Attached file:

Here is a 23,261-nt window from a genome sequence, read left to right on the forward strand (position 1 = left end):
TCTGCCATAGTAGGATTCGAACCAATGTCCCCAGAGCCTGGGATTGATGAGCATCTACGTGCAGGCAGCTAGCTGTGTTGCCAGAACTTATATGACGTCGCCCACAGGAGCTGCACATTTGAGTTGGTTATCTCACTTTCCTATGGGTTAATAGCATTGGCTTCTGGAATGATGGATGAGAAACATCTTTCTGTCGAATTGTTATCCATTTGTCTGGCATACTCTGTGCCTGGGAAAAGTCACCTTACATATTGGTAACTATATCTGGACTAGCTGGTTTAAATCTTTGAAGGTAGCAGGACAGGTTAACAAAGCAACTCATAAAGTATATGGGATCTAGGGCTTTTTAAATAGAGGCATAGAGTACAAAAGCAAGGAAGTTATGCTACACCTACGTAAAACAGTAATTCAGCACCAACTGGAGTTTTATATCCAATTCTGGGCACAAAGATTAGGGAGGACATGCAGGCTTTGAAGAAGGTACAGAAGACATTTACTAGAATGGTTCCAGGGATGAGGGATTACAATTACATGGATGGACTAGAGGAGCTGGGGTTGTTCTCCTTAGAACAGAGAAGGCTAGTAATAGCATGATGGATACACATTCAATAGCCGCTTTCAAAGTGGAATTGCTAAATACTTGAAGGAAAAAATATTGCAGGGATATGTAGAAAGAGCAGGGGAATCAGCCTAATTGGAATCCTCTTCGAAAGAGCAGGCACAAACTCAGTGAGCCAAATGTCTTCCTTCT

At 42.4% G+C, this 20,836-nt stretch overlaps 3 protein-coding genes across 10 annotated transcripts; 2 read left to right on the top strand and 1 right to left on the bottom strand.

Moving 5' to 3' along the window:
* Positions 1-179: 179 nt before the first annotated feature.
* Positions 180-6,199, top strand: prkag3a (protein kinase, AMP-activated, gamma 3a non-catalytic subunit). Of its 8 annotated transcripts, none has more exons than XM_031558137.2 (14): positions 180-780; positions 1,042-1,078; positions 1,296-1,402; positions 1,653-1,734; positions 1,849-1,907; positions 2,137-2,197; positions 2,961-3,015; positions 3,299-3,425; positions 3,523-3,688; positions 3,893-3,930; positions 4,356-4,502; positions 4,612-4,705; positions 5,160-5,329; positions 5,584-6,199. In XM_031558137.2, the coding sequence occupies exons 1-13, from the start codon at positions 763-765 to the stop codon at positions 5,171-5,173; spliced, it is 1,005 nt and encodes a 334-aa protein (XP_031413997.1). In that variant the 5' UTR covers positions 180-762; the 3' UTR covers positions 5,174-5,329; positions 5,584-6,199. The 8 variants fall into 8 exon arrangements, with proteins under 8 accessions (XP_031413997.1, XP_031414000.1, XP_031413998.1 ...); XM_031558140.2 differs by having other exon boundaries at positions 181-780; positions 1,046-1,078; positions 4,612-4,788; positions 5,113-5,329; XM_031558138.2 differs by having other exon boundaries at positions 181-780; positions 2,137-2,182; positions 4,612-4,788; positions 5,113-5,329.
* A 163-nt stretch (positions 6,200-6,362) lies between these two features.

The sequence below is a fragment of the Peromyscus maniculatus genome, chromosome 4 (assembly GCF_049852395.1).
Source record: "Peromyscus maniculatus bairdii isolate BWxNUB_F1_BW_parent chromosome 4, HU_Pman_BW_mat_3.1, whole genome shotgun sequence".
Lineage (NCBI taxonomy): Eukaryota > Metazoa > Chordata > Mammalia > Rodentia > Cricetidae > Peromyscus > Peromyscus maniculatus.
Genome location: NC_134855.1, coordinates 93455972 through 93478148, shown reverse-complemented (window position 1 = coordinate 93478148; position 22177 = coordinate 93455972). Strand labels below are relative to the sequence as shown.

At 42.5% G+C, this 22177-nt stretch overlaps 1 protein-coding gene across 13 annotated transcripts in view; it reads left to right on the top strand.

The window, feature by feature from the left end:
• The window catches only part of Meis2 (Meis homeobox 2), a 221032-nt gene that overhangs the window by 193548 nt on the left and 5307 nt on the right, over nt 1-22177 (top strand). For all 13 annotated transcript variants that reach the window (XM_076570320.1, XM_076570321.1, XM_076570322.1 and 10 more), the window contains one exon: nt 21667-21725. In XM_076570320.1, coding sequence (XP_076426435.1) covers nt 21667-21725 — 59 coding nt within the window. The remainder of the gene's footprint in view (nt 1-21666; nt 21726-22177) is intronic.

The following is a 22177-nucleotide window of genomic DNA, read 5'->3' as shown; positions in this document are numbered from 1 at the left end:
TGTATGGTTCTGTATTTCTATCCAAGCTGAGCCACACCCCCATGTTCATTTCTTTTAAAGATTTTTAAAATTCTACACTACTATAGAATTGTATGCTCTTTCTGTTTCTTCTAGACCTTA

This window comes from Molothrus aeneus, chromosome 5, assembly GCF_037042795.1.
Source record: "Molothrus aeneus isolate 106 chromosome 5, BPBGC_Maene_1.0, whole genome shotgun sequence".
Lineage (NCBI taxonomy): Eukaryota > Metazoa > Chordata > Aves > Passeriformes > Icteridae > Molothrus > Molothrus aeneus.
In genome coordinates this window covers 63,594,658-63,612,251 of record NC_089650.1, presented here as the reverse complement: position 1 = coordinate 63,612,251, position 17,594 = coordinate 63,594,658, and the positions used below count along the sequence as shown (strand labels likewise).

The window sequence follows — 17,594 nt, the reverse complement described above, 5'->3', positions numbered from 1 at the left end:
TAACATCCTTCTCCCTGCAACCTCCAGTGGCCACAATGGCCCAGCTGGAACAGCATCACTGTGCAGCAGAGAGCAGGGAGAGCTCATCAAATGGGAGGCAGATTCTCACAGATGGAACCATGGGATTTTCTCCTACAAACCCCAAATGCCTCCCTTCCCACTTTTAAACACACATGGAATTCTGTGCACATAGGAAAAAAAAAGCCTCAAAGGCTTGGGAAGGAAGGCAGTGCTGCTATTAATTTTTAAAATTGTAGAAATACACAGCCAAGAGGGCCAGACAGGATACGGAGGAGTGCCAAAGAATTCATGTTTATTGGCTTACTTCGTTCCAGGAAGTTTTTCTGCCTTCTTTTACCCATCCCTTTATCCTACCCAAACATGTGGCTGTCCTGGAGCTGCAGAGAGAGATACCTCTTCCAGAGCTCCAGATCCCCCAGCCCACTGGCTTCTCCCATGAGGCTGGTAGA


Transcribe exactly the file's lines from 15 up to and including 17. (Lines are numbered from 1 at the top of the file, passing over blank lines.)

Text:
The following is a 22177-nucleotide window of genomic DNA, read 5'->3' as shown; positions in this document are numbered from 1 at the left end:
TGTATGGTTCTGTATTTCTATCCAAGCTGAGCCACACCCCCATGTTCATTTCTTTTAAAGATTTTTAAAATTCTACACTACTATAGAATTGTATGCTCTTTCTGTTTCTTCTAGACCTTA

This window comes from Molothrus aeneus, chromosome 5, assembly GCF_037042795.1.